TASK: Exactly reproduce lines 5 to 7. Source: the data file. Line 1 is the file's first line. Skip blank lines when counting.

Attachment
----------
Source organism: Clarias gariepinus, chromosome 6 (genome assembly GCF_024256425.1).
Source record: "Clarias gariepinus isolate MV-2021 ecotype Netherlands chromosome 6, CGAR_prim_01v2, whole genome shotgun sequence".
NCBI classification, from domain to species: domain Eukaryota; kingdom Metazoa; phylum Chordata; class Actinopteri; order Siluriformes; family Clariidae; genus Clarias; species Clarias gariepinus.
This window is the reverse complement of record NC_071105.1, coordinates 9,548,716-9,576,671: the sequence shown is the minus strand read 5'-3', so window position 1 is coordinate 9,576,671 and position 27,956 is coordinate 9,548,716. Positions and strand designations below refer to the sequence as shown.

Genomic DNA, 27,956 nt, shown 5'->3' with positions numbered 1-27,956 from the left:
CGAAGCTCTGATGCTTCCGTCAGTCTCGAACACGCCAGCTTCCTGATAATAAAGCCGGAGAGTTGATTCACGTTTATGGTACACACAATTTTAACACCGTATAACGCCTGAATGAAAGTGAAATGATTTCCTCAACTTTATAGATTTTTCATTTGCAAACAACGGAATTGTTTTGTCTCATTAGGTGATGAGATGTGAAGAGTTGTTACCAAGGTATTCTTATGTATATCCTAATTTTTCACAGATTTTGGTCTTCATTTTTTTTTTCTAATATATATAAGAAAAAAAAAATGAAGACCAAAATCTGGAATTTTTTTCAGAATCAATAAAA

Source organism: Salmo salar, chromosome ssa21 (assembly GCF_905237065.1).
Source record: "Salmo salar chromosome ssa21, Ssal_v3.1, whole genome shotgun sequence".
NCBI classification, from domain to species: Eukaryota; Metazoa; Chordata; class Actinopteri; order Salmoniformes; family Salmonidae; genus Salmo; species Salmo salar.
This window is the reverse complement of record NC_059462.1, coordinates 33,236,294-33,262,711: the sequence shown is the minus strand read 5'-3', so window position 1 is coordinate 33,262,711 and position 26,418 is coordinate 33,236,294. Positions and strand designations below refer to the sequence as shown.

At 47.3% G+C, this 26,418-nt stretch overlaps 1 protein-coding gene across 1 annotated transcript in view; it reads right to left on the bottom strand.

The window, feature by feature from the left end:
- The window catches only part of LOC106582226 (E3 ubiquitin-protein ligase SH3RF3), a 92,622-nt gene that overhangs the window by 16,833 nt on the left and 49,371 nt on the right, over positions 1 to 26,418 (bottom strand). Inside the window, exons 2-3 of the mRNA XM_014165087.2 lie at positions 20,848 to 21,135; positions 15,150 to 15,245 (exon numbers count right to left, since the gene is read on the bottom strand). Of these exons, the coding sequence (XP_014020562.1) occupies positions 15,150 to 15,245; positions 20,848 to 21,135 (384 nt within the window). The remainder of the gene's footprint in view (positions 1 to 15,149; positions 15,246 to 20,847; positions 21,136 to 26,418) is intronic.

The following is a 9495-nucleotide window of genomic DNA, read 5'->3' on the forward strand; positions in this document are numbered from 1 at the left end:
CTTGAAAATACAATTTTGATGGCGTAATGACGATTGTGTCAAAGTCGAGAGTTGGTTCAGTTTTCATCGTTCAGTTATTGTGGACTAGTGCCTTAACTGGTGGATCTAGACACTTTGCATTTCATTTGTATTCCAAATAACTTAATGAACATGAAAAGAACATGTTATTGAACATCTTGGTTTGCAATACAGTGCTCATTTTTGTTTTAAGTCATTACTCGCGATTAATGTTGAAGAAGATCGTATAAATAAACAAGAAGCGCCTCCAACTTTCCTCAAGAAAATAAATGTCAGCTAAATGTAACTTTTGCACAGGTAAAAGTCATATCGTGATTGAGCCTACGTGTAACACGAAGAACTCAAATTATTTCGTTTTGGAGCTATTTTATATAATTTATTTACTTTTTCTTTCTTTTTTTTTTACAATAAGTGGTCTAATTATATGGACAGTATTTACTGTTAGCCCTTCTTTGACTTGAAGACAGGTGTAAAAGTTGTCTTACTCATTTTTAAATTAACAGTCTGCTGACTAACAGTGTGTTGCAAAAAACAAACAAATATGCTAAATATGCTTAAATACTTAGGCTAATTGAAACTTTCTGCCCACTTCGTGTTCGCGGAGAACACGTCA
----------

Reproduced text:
Genomic DNA, 27,956 nt, shown 5'->3' with positions numbered 1-27,956 from the left:
CGAAGCTCTGATGCTTCCGTCAGTCTCGAACACGCCAGCTTCCTGATAATAAAGCCGGAGAGTTGATTCACGTTTATGGTACACACAATTTTAACACCGTATAACGCCTGAATGAAAGTGAAATGATTTCCTCAACTTTATAGATTTTTCATTTGCAAACAACGGAATTGTTTTGTCTCATTAGGTGATGAGATGTGAAGAGTTGTTACCAAGGTATTCTTATGTATATCCTAATTTTTCACAGATTTTGGTCTTCATTTTTTTTTTCTAATATATATAAGAAAAAAAAAATGAAGACCAAAATCTGGAATTTTTTTCAGAATCAATAAAA

Source organism: Salmo salar, chromosome ssa21 (assembly GCF_905237065.1).